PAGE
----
When working with my students in language and literacy I am always looking for data. I don’t, however, rely much on standardized scores and summative assessments. While helpful in a very small way, those types of assessments give me information more about me, the teacher, than about the student. I look for data that I can use.
Every time I have a conversation with students I make notes about their learning, sometimes mental notes and sometimes written notes. I try to keep track of their use of language and their thinking. Every time I read student writing I make notes about their use of language, their ability to express themselves and their accuracy. This is the data that I use.
This is the real-time data that shows me what students know and can do right now. That data is then turned into large group, small group and individual instruction as needed to move all students forward. I encourage students to make mistakes, use big words, enter into debates and not be afraid. It is through making mistakes, I tell them, that I can know what the next steps are in their learning. All done in a supportive environment.
Give it a try; it’s not rocket science. When we pay attention to the students they will show us what they need. When we listen and watch, we will know what to teach.
When teaching writing in elementary and middle school, one of the challenges is how to keep moving forward with the different genre studies (narrative, expository and opinion … and don’t forget poetry!) while giving students the differentiated instruction that they need. At La Cosecha I learned of a way to do just that.
Using the units proposed by Lucy Calkins or the units created by your district (or by you) the first step is to begin each unit using a simple prompt that will let you complete a pre-assessment to find out what the students already know. You can assess their writing using the rubric to guide your instruction during the unit. My experience has been, though, that those first drafts show too many holes to be of much use; the students need instruction in many areas.
Then, after teaching the unit while referring often to the rubric and publishing a final draft, use the same prompt you used at the beginning of the unit. This time, it is important to use the rubric to deeply analyze the writing. The first thing you will most likely notice is a vast improvement over the initial use of the prompt. However, if you use the rubric and turn the information into numbers (see image to the right) you will see trends including areas that need specific attention.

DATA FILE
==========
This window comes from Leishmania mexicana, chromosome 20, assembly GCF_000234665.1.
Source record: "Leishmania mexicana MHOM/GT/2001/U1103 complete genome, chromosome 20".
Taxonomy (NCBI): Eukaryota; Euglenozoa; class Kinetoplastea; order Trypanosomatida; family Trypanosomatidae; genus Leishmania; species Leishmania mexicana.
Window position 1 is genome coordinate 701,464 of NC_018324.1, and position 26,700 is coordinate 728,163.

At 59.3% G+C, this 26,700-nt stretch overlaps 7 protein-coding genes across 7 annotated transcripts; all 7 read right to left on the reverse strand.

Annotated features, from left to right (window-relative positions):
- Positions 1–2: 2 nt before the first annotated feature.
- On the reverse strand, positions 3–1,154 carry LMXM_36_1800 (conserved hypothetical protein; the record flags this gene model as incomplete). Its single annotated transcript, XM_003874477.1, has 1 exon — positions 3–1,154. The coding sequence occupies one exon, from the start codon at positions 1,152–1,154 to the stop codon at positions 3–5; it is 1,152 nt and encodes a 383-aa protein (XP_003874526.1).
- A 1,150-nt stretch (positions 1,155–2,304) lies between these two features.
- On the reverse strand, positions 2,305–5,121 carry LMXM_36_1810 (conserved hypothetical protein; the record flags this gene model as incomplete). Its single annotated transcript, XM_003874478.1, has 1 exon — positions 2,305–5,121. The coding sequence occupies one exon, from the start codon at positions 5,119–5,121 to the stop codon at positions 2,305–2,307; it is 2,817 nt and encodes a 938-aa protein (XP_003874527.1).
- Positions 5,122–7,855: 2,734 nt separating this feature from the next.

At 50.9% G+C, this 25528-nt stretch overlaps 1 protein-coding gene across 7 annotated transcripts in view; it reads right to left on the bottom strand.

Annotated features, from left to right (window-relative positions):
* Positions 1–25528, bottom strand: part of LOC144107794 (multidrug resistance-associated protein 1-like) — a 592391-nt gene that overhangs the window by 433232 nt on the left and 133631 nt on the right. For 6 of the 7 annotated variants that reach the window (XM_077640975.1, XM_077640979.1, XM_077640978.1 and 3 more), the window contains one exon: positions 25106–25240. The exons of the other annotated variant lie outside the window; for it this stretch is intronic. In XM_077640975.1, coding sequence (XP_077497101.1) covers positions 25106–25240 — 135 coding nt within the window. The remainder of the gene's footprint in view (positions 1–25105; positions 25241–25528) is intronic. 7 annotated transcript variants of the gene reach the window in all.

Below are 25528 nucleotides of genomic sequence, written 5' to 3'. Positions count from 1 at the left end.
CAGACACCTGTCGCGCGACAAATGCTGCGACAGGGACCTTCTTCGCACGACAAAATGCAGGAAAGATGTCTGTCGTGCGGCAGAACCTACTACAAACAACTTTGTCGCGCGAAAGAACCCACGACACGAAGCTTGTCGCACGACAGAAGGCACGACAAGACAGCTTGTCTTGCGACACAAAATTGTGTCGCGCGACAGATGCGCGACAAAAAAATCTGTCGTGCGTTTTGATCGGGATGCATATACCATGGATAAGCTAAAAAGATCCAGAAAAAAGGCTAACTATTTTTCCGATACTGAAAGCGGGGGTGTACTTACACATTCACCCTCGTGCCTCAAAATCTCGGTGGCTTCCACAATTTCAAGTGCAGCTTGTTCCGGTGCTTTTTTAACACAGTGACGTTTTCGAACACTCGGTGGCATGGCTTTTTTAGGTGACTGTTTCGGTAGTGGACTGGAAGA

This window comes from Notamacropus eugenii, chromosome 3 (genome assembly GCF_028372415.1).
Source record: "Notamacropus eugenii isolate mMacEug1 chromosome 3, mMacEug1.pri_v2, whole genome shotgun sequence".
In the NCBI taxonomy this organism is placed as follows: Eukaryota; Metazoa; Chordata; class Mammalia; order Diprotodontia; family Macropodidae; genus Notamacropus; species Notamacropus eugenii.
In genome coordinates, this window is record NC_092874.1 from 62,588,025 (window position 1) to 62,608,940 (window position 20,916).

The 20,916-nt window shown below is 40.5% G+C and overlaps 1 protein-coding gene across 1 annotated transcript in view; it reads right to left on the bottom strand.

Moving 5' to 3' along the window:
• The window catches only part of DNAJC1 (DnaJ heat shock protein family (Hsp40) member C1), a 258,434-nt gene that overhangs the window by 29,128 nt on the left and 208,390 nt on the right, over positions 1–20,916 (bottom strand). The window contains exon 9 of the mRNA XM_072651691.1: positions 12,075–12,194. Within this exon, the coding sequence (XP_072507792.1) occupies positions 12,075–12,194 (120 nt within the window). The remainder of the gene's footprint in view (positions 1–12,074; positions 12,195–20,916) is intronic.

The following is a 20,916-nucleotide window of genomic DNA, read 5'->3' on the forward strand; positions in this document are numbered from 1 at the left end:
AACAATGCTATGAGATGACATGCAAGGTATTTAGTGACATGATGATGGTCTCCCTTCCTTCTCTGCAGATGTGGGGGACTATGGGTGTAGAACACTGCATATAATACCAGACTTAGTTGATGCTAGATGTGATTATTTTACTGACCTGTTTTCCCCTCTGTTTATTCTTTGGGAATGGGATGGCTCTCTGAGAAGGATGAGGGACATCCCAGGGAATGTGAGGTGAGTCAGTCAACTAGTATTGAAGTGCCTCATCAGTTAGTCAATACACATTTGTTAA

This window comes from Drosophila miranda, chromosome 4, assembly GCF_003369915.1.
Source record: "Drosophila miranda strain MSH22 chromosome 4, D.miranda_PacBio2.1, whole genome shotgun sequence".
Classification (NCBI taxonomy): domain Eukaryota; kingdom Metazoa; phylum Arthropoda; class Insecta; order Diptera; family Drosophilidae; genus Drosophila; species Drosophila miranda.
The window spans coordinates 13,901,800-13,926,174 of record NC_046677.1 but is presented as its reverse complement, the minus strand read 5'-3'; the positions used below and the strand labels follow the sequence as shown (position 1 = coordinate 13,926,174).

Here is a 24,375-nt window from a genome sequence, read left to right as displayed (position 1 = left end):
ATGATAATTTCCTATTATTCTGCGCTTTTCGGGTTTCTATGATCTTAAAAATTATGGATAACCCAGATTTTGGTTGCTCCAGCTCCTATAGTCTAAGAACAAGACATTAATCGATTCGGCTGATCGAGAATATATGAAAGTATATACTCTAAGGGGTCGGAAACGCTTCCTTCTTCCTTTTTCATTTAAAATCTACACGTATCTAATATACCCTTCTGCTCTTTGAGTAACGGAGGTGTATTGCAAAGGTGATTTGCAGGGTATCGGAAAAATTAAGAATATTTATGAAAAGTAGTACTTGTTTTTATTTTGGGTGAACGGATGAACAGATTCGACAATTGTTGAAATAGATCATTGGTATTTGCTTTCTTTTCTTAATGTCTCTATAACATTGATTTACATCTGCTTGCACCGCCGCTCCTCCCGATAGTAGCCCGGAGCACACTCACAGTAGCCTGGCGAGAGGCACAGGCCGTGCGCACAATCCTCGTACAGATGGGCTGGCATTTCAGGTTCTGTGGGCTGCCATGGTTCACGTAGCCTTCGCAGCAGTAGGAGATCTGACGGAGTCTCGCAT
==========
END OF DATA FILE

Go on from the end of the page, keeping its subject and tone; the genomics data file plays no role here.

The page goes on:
This is where the differentiation can happen. Based on the needs you notice, you can form groups of students for differentiated instruction just as you would do during reader’s workshop. This small group work could happen during the first week of the next unit or you could schedule a week in between each unit for the differentiated instruction. Use the CCSS to decide which areas are of greatest need. You might also decide that a change in tier 1 instruction would be most appropriate (e.g. focus on punctuation during morning meeting). You can let this assessment guide you during the next unit of study.
One more idea that I loved: sketch the story then touch and tell. Oral rehearsal!
Have you seen this? Amazing! Let’s read more!
“Anderson, Wilson, and Fielding (1988) led one of the most extensive studies of independent reading in which they investigated the relationship of reading time to reading achievement. The study found that the amount of time students spent reading independently was the best predictor of vocabulary development and reading achievement gains.
“The research indicates that independent reading is probably the major source of vocabulary acquisition beyond the beginning stages of learning to read. Students who read more can learn the meanings of thousands of new words each year.
“The chart below shows the high impact of independent reading time to word exposure and the percentile of reading achievement.”
Below is the list that the New York City Department of Education would like to see banned from standardized testing. I found it here. I also found it ridiculous. I truly believe in the power of students to read about topics with which they disagree or find disagreeable. I believe they are able to constructively deal with those topics in an appropriate manner.
If I were a student I would feel offended at such a colossal waste of time and energy on the part of the NYC dept. of Ed. And at the lack of respect shown to students regarding their abilities to think deeply about life.
Would anyone like to create a story with all words/topics? Here they are:
Abuse (physical, sexual, emotional, or psychological)
Alcohol (beer and liquor), tobacco, or drugs
Birthday celebrations (and birthdays)
Cancer (and other diseases)
Catastrophes/disasters (tsunamis and hurricanes)
Children dealing with serious issues
Cigarettes (and other smoking paraphernalia)
Computers in the home (acceptable in a school or library setting)
Death and disease
Expensive gifts, vacations, and prizes
Gambling involving money
Homes with swimming pools
In-depth discussions of sports that require prior knowledge
Loss of employment
Occult topics (i.e. fortune-telling)
Religious holidays and festivals (including but not limited to Christmas, Yom Kippur, and Ramadan)
Television and video games (excessive use)
Traumatic material (including material that may be particularly upsetting such as animal shelters)